Monty catches up with maintaining his pond and gives advice on planting water lilies. He also gives tips on how to grow and plant herbaceous clematis as well as harvesting potatoes.
If you don't know your hybrid teas from your hybrid musks then Nick Bailey begins his guide to demystifying roses. Arit Anderson takes a trip on a canal boat to find out how volunteers are bringing plants and wildlife back into the city of Birmingham, Mark Lane gives his guide on how to get the cottage style look into your garden, and Adam Frost takes a tour of Woburn Abbey to explore the restoration of its Humphrey Repton landscape.
We also meet a woman who, in her 70s, transformed two acres of derelict swamp behind her semi-detached home in Mancheser.
Whether there is a heatwave or a downpour, this week Monty has plenty of jobs to be getting on with, from pruning and propagating to planting pots. Adam Frost meets Prince Charles in his garden at Highgrove to talk about the issue of biosecurity, an issue which is of great concern to him and which could have a big effect on our gardens and landscape. Adam also talks to the prince's head forester to find out what gardeners can do to help.
Carol Klein profiles one of our summer stunners for both borders and containers - the agapanthus - and we catch up with Frances Tophill on her shared allotment. We also meet a gardener whose passion for planting has spilled out from his garden onto the roundabout outside his house.
At Longmeadow Monty is planting bulbs in pots and around the garden for an explosion of spring colour. Carol Klein travels to Yorkshire where she takes a close look at the enormous colour range and form of a late season perennial, the salvia. Mark Lane is in Oxfordshire looking at how ornamental grasses can be used in planting design to create exciting combinations. Arit Anderson gets to grips with growing concerns about the use of plastics in the horticultural industry, and we find out from environment minister Michael Gove about any future plans for controlling its use and improving recycling.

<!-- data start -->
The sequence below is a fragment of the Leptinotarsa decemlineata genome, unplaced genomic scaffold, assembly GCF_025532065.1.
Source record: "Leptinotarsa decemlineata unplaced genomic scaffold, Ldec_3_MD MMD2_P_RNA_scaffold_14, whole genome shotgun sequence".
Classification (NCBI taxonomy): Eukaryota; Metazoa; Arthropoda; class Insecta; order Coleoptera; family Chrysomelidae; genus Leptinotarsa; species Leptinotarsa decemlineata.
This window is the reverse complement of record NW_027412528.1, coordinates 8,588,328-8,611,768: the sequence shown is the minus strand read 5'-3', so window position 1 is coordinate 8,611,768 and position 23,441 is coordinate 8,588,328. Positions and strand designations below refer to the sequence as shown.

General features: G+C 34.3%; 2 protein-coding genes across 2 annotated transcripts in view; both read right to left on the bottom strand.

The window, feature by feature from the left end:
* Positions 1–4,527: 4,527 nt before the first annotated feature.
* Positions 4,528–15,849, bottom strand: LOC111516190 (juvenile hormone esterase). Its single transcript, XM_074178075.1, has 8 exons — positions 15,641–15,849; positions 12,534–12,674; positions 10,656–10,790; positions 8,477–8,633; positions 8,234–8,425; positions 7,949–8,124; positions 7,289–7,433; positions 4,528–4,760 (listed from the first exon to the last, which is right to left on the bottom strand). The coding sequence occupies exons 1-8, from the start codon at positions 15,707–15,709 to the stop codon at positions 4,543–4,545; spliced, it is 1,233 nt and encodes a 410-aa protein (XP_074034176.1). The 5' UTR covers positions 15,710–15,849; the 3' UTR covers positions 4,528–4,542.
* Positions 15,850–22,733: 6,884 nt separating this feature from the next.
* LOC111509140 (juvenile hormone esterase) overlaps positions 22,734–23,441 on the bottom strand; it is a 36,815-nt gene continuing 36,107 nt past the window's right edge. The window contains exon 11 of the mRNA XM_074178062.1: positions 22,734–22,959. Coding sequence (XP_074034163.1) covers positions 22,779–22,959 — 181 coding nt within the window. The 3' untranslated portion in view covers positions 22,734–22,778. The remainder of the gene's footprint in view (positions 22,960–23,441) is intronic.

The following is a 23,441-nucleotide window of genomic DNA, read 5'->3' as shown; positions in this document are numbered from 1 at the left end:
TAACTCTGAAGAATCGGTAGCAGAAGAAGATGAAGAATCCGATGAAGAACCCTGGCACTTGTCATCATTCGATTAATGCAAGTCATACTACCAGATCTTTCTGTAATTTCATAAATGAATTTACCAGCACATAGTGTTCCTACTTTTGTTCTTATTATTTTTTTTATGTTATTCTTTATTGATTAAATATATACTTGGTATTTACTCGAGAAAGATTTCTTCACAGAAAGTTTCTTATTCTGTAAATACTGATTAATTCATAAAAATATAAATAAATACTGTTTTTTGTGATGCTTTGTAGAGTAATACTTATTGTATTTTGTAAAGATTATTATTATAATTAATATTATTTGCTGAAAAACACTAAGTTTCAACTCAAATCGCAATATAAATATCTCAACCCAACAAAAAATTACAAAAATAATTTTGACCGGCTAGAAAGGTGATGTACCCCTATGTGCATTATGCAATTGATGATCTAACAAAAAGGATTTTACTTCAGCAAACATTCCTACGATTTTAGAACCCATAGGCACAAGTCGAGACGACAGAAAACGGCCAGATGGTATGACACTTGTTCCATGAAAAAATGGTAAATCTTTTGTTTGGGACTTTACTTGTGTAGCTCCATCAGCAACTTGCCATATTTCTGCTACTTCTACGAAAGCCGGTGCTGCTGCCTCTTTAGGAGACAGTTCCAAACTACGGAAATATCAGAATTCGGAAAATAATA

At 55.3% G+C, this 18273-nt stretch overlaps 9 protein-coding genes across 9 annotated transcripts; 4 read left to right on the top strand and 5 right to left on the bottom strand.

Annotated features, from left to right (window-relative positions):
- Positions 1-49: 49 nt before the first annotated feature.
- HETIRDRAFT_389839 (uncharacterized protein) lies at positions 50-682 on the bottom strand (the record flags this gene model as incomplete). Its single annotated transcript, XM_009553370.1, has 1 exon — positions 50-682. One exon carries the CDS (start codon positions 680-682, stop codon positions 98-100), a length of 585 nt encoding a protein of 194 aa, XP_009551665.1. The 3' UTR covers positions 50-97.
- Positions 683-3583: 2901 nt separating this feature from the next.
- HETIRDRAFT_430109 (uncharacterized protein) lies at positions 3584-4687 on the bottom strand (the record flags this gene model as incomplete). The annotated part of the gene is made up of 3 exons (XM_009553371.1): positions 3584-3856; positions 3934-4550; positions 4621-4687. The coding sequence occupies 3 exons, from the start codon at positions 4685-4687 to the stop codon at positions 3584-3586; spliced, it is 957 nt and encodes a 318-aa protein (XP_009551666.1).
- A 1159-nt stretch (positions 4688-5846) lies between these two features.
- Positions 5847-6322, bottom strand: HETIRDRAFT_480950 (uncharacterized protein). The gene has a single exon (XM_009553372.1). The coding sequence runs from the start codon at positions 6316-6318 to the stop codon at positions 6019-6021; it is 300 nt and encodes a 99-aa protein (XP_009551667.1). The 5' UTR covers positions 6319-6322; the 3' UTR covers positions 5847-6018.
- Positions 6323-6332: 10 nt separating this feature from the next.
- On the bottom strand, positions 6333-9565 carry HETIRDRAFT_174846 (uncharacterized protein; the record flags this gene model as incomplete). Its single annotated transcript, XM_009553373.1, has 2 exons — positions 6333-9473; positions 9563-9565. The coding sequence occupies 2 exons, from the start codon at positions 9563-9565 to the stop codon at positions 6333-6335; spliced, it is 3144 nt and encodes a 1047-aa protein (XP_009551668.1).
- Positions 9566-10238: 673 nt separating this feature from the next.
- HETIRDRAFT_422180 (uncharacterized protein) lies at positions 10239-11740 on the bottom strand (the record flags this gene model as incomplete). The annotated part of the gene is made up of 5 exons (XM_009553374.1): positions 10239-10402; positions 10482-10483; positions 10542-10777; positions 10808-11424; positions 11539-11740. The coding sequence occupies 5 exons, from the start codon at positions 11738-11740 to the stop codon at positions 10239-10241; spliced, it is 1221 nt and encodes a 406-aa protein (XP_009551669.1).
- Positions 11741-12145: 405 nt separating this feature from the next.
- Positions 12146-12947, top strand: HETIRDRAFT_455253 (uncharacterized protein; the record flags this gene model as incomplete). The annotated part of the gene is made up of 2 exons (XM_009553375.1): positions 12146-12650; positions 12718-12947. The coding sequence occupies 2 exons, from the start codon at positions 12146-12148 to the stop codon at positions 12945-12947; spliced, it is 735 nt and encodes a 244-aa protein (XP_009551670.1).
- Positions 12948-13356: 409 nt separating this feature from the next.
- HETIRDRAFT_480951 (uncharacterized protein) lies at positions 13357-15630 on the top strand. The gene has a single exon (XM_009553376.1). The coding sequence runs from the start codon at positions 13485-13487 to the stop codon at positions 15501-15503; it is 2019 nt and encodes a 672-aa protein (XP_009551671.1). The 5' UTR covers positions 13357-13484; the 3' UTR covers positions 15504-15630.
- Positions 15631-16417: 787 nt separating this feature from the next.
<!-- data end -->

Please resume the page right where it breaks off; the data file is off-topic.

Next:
Frances Tophill makes a final visit to her shared allotment and joins in with the festivities at their annual show. Adam Frost visits the RHS garden Wisley, where he meets the curator to find out which plants have fared well and which plants have suffered during the hot, dry summer.
Monty tackles three seasons of gardening this week when he makes additions to his spring garden, gives advice on how to dry and preserve herbs for winter and plants up a container to give interest from now until spring. Carol celebrates one of the plant successes of an extraordinary summer - the canna.
In the cottage garden, Monty moves a rose which has outgrown its space, and in the vegetable garden he gives advice on what to plant now for spring. He also finds out more about the mysterious world of earthworms and discovers why they are vital for the garden.
In the last programme of the series, Monty Don continues work on the water feature in his paradise garden and makes a start on the planting. He also has plenty of tips on how to protect tender plants over the winter as well as making use of a valuable seasonal resource - leaves.